Graceful and rhythmically making way, the Iron Cutter VINDEX leads a pursuing racer round the New York Yacht Club's preferred course, consummating in the turn around Southwest Spit Buoy #10 (or #8 if you're seeking contention) and heads for the finish line. Beautifully white and sleek, the cutter holds a special place in American yachting as the first ever designed strictly on paper, by Archibald Cary Smith for Robert Center, whose "Maltese Cross" private signal flies on the mast. The story of her build is well recorded, especially in the important series "Traditions and Memories of American Yachting" by William P. Stevens.
Buttersworth captured something special on this day, as VINDEX is glowing in her sharp white paint over heavy iron construction. Several old guard yachtsmen were critical of A.C. Smith's and Bob Center's ideas for the cutter, such as the hollow mast with auger bored holes for tie rods. VINDEX proved quite successful in her inaugural season, and stayed out to sea through her first winter, trading matches with the local pilot schooners to continue to prove her seaworthiness. Her success prompted Smith to abandon the painters easel for a long stint as one of America's most successful yacht architects, and for the era of the composite yacht to be born.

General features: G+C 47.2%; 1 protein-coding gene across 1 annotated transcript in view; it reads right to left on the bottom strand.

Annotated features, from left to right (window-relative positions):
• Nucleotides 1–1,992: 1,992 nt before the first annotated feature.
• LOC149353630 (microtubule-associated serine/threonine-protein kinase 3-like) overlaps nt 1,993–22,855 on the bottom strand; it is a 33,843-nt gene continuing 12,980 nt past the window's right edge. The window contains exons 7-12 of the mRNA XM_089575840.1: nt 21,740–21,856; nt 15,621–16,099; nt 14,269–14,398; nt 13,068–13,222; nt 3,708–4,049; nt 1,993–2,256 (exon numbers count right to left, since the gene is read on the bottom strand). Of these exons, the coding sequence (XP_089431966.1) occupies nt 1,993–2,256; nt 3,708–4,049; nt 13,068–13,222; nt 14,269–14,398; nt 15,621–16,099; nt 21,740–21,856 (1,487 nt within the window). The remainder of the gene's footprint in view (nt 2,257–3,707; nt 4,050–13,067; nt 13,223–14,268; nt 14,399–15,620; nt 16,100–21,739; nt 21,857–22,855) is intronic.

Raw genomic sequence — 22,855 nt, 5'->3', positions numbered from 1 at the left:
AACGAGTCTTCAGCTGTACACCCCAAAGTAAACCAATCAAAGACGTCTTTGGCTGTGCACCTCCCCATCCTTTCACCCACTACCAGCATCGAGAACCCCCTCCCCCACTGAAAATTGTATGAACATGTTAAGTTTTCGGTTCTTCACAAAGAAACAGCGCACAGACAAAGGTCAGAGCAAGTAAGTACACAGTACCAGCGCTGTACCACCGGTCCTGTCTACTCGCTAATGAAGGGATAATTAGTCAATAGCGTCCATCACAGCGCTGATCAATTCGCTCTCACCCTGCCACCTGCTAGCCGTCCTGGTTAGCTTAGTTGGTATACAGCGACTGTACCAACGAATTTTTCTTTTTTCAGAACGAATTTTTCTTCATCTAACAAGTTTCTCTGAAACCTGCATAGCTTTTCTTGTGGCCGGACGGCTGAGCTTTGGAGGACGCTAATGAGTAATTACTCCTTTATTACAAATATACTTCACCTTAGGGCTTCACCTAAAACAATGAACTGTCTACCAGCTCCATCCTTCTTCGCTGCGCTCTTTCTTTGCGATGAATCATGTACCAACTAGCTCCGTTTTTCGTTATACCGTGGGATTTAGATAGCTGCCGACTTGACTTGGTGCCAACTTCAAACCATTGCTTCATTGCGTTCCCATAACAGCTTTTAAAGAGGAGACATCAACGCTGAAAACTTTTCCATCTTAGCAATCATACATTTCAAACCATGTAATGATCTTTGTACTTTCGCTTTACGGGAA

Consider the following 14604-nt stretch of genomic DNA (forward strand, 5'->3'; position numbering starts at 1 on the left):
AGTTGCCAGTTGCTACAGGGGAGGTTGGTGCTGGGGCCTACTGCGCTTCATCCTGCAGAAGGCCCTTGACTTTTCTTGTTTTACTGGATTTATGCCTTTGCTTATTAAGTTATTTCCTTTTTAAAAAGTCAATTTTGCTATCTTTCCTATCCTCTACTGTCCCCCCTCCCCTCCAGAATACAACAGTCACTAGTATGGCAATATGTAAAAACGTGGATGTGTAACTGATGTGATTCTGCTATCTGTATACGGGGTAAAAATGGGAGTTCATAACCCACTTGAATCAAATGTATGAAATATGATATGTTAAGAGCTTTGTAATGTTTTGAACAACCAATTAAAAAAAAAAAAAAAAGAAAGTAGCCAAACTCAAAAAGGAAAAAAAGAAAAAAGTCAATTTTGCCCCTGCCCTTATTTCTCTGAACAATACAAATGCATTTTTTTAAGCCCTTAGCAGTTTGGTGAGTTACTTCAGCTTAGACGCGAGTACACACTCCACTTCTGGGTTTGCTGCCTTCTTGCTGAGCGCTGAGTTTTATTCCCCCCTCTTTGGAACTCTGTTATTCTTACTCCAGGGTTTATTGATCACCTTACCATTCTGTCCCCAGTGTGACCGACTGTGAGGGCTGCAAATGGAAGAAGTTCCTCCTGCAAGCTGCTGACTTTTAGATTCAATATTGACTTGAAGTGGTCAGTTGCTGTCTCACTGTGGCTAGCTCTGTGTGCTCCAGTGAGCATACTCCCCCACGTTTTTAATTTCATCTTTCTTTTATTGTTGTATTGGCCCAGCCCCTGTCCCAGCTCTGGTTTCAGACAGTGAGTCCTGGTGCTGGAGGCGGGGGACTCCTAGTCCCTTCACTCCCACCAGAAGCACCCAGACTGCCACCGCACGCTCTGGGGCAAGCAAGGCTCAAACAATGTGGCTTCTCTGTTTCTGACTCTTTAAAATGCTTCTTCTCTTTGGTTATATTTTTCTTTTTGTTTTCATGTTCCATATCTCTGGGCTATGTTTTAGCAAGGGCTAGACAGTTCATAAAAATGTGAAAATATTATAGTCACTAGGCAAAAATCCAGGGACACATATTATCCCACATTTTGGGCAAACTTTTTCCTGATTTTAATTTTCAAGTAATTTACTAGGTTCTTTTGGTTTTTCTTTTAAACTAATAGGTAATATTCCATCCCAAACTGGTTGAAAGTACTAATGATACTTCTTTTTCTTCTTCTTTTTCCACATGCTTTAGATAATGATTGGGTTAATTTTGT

Buttersworth's ocean has a soothing rhythmic flow to its shape and movement, seen often in his paintings of the 1870s. The horizon holds another pair of racers approaching the mark, and the illuminated sky glows with an afternoon aura. His layers of clouds, both billowy and gray, accent the texture of the sails being deployed on VINDEX, full of curves and shadows as they are put in place for the home stretch to victory.
Provenance: Charles S. Watkins, American Inventor from Fort Lee, New Jersey; by descent through his family in Colorado and Phoenix.
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